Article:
NEW YORK, March 16 (UPI) -- An increase in shipping traffic in formerly ice-choked Arctic waterways poses a significant increase in risk to the region's marine mammals, researchers say.
It also presents a threat to local communities that rely on the animals for food security and cultural identity, the New York-based Wildlife Conservation Society reported Friday.
Climate change in Arctic waters has led to increasingly ice-free summers and fall, bringing new industrial developments, including oil and gas activities, and a rising number of large maritime vessels using either the Northern Sea Route over the Russian Arctic from Europe or the Northwest Passage through the Canadian Arctic from the Atlantic, it said.
The gateway into the Pacific Ocean from both routes is the Bering Strait, an important migratory pathway for mammals such bowhead and beluga whales, walrus, seals and polar bears.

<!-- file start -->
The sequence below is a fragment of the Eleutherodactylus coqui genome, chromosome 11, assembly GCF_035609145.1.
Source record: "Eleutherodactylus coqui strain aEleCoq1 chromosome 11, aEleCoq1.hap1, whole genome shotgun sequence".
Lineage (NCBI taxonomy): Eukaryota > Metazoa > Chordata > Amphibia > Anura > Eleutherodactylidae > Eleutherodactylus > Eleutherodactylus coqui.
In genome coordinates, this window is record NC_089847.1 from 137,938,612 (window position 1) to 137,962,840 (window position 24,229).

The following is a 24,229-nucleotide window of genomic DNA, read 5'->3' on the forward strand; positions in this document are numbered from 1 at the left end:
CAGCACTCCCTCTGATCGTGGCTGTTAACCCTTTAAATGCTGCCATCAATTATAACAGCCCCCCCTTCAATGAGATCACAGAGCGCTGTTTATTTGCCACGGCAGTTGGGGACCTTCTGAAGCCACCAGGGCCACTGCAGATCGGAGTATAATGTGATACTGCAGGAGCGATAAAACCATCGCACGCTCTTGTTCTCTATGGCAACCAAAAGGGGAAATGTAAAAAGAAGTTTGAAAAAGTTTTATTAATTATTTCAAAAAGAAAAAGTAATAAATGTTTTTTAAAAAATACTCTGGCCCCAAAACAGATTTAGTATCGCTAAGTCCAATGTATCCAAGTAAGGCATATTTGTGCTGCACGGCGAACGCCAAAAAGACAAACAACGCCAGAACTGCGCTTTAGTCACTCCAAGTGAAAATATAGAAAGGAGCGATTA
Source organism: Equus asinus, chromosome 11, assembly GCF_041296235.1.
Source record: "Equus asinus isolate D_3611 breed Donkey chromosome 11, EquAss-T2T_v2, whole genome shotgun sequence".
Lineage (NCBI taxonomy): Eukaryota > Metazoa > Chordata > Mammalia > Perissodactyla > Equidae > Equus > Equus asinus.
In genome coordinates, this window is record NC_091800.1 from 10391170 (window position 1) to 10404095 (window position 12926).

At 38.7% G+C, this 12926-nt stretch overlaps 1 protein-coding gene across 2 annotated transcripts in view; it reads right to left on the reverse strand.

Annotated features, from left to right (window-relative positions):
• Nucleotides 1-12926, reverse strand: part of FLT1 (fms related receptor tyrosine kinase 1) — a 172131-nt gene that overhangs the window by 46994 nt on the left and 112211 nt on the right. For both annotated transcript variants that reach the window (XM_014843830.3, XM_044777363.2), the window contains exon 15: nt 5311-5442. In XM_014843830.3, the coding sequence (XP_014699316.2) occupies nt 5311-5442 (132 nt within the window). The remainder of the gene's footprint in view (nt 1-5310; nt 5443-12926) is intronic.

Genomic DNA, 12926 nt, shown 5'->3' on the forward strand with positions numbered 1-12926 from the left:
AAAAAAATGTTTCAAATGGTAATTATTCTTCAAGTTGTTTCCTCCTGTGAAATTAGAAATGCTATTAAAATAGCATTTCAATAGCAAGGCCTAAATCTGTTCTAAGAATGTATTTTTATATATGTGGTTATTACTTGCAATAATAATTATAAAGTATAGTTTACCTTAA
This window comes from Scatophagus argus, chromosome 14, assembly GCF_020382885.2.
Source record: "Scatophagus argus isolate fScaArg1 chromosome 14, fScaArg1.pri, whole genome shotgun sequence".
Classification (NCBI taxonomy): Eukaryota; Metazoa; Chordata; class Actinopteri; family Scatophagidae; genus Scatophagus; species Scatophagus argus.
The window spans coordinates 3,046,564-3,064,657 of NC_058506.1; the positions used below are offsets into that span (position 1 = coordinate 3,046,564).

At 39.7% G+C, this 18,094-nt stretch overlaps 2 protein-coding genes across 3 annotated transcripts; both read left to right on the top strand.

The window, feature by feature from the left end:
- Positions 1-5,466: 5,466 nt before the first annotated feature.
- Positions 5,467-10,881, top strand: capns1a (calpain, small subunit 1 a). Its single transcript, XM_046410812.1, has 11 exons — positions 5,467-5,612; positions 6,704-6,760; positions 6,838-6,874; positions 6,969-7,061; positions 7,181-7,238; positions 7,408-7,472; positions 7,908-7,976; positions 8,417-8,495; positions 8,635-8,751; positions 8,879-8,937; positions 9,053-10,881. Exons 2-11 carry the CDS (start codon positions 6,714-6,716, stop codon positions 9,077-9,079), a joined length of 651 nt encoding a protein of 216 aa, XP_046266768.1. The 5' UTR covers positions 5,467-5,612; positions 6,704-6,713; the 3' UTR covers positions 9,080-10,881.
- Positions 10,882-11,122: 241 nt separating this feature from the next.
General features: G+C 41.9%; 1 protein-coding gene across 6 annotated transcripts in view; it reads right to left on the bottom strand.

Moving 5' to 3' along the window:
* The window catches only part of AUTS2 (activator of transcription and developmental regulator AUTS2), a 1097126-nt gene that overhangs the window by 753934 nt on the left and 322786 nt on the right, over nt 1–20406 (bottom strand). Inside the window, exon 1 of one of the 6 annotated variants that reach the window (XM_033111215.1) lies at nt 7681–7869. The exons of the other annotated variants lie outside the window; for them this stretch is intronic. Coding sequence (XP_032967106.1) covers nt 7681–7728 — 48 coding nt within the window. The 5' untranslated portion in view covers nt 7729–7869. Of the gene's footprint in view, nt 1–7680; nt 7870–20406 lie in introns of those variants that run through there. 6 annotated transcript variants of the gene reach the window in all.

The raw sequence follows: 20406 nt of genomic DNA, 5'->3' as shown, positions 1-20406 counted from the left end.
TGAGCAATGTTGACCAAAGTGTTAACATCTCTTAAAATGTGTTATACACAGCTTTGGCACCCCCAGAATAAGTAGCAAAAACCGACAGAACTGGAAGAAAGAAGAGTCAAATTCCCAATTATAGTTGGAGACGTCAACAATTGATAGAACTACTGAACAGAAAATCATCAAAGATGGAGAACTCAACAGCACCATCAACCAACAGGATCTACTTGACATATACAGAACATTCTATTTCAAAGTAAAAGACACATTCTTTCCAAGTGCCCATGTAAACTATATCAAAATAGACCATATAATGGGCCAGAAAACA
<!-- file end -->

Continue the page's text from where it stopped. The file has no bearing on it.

Whales in particular are threatened by vessel strikes and entanglement in fishing gear, conservationists say.
"We need to ensure that the mutual interests shared by Alaska Natives and the conservation community for the health and safety of marine mammals are included in the protection of the region's natural resources," said Martin Robards, director of WCS' Beringia Program.